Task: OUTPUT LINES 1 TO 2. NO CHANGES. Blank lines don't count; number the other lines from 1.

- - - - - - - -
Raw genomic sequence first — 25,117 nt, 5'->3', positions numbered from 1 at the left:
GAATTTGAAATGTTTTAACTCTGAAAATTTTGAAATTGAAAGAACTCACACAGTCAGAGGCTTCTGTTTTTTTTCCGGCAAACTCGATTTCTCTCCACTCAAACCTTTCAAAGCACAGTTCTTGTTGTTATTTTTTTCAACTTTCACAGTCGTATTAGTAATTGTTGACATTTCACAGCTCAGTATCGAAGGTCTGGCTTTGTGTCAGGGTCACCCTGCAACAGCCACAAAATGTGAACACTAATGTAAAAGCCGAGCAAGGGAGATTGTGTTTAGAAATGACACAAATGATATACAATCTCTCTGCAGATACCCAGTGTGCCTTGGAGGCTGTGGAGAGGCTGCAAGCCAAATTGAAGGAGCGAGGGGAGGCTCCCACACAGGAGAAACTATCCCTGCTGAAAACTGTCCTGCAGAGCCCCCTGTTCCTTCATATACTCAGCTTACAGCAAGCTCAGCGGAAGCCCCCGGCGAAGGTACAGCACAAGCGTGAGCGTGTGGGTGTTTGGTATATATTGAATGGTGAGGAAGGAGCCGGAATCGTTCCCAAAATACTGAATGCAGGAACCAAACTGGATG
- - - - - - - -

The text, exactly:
Raw genomic sequence first — 25,117 nt, 5'->3', positions numbered from 1 at the left:
GAATTTGAAATGTTTTAACTCTGAAAATTTTGAAATTGAAAGAACTCACACAGTCAGAGGCTTCTGTTTTTTTTCCGGCAAACTCGATTTCTCTCCACTCAAACCTTTCAAAGCACAGTTCTTGTTGTTATTTTTTTCAACTTTCACAGTCGTATTAGTAATTGTTGACATTTCACAGCTCAGTATCGAAGGTCTGGCTTTGTGTCAGGGTCACCCTGCAACAGCCACAAAATGTGAACACTAATGTAAAAGCCGAGCAAGGGAGATTGTGTTTAGAAATGACACAAATGATATACAATCTCTCTGCAGATACCCAGTGTGCCTTGGAGGCTGTGGAGAGGCTGCAAGCCAAATTGAAGGAGCGAGGGGAGGCTCCCACACAGGAGAAACTATCCCTGCTGAAAACTGTCCTGCAGAGCCCCCTGTTCCTTCATATACTCAGCTTACAGCAAGCTCAGCGGAAGCCCCCGGCGAAGGTACAGCACAAGCGTGAGCGTGTGGGTGTTTGGTATATATTGAATGGTGAGGAAGGAGCCGGAATCGTTCCCAAAATACTGAATGCAGGAACCAAACTGGATG